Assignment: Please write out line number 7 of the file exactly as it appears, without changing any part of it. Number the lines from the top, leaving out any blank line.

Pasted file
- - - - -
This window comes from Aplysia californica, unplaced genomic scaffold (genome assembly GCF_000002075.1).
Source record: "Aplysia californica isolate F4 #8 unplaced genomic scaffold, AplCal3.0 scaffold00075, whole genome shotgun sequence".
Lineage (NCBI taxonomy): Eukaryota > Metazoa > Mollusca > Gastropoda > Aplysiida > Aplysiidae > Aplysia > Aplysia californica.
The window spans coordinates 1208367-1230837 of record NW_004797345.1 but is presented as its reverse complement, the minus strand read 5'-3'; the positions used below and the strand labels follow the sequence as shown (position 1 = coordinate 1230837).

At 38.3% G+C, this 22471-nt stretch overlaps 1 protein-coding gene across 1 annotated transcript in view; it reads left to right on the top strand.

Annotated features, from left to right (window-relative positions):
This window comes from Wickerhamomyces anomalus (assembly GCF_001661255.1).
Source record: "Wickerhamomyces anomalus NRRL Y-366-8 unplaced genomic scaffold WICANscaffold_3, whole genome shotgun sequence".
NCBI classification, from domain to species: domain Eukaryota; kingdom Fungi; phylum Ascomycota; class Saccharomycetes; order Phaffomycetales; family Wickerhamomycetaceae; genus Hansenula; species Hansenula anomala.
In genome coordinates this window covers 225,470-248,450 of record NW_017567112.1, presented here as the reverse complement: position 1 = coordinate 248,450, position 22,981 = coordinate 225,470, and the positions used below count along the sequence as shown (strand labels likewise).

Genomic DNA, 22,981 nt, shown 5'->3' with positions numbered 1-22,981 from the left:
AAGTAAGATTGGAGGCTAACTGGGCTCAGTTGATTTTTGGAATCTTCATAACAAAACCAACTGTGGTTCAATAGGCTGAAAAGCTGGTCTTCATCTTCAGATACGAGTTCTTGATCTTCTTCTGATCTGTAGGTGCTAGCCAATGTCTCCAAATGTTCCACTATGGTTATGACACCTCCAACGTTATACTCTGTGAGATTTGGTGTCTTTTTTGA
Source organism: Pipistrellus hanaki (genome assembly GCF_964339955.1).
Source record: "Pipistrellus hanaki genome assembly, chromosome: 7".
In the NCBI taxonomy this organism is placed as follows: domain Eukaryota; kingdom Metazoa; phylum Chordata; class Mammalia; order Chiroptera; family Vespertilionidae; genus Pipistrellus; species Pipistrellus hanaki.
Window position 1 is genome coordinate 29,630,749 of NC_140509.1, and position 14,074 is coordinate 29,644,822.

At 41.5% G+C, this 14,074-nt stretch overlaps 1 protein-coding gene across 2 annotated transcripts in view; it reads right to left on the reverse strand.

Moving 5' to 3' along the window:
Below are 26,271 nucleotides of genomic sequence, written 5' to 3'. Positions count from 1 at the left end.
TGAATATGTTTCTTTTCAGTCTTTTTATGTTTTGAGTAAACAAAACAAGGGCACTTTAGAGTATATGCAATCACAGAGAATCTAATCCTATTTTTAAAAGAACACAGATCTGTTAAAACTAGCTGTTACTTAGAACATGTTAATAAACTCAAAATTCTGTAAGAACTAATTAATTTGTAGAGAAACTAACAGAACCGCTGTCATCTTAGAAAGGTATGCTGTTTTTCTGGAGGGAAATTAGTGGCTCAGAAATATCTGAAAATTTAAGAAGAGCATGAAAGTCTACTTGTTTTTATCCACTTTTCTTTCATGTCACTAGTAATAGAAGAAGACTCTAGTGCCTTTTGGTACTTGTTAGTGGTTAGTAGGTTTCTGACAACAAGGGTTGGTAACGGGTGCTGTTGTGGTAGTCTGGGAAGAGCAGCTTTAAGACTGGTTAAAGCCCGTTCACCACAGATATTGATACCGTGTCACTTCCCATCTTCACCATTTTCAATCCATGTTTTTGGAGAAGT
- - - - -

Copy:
This window comes from Wickerhamomyces anomalus (assembly GCF_001661255.1).